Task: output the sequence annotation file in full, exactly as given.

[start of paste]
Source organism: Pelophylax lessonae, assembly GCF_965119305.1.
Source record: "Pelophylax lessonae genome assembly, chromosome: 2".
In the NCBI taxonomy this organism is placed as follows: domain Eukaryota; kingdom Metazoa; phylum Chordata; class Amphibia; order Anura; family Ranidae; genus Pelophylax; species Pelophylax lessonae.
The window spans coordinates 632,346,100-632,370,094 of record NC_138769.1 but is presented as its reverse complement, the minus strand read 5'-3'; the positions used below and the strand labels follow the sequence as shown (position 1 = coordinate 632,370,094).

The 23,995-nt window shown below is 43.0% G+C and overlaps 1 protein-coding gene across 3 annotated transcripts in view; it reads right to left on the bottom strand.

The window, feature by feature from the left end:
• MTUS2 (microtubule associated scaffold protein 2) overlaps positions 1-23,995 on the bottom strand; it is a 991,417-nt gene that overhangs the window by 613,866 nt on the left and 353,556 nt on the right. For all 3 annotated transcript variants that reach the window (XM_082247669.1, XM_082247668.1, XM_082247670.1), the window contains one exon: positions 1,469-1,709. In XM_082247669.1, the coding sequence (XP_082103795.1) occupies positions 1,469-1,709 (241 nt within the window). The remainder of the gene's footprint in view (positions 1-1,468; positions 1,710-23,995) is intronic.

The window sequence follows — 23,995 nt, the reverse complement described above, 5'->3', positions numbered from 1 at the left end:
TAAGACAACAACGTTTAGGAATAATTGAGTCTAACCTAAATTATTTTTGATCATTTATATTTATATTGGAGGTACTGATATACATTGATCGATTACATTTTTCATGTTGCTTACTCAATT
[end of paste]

Source organism: Pelophylax lessonae, assembly GCF_965119305.1.
Source record: "Pelophylax lessonae genome assembly, chromosome: 2".
In the NCBI taxonomy this organism is placed as follows: domain Eukaryota; kingdom Metazoa; phylum Chordata; class Amphibia; order Anura; family Ranidae; genus Pelophylax; species Pelophylax lessonae.
The window spans coordinates 632,346,100-632,370,094 of record NC_138769.1 but is presented as its reverse complement, the minus strand read 5'-3'; the positions used below and the strand labels follow the sequence as shown (position 1 = coordinate 632,370,094).

The 23,995-nt window shown below is 43.0% G+C and overlaps 1 protein-coding gene across 3 annotated transcripts in view; it reads right to left on the bottom strand.

The window, feature by feature from the left end:
• MTUS2 (microtubule associated scaffold protein 2) overlaps positions 1-23,995 on the bottom strand; it is a 991,417-nt gene that overhangs the window by 613,866 nt on the left and 353,556 nt on the right. For all 3 annotated transcript variants that reach the window (XM_082247669.1, XM_082247668.1, XM_082247670.1), the window contains one exon: positions 1,469-1,709. In XM_082247669.1, the coding sequence (XP_082103795.1) occupies positions 1,469-1,709 (241 nt within the window). The remainder of the gene's footprint in view (positions 1-1,468; positions 1,710-23,995) is intronic.

The window sequence follows — 23,995 nt, the reverse complement described above, 5'->3', positions numbered from 1 at the left end:
TAAGACAACAACGTTTAGGAATAATTGAGTCTAACCTAAATTATTTTTGATCATTTATATTTATATTGGAGGTACTGATATACATTGATCGATTACATTTTTCATGTTGCTTACTCAATT